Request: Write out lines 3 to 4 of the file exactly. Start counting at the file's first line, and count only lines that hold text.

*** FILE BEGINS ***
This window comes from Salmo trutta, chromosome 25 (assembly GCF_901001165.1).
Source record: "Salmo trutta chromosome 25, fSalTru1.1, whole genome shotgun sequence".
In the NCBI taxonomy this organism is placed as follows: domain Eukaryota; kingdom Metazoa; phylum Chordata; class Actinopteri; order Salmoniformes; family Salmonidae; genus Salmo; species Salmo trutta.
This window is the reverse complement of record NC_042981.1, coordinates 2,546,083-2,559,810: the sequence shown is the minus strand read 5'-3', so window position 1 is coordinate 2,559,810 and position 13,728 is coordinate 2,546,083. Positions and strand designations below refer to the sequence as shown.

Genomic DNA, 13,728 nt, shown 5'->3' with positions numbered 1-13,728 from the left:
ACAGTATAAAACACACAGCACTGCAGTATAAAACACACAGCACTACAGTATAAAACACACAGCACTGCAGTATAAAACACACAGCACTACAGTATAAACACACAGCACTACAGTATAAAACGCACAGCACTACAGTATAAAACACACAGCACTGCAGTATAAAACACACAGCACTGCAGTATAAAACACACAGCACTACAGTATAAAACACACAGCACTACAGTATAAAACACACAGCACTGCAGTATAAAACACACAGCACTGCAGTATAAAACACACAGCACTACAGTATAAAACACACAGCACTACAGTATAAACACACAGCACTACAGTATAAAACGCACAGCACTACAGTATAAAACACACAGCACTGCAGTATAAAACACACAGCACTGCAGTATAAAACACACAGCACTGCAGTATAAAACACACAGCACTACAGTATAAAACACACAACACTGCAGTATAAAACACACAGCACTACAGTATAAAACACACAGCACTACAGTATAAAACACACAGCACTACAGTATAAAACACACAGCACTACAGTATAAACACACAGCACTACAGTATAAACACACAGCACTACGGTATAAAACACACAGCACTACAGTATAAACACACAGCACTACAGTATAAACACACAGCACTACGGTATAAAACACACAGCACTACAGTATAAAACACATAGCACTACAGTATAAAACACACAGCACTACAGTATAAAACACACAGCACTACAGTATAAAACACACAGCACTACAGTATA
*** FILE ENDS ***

In the NCBI taxonomy this organism is placed as follows: domain Eukaryota; kingdom Metazoa; phylum Chordata; class Actinopteri; order Salmoniformes; family Salmonidae; genus Salmo; species Salmo trutta.
This window is the reverse complement of record NC_042981.1, coordinates 2,546,083-2,559,810: the sequence shown is the minus strand read 5'-3', so window position 1 is coordinate 2,559,810 and position 13,728 is coordinate 2,546,083. Positions and strand designations below refer to the sequence as shown.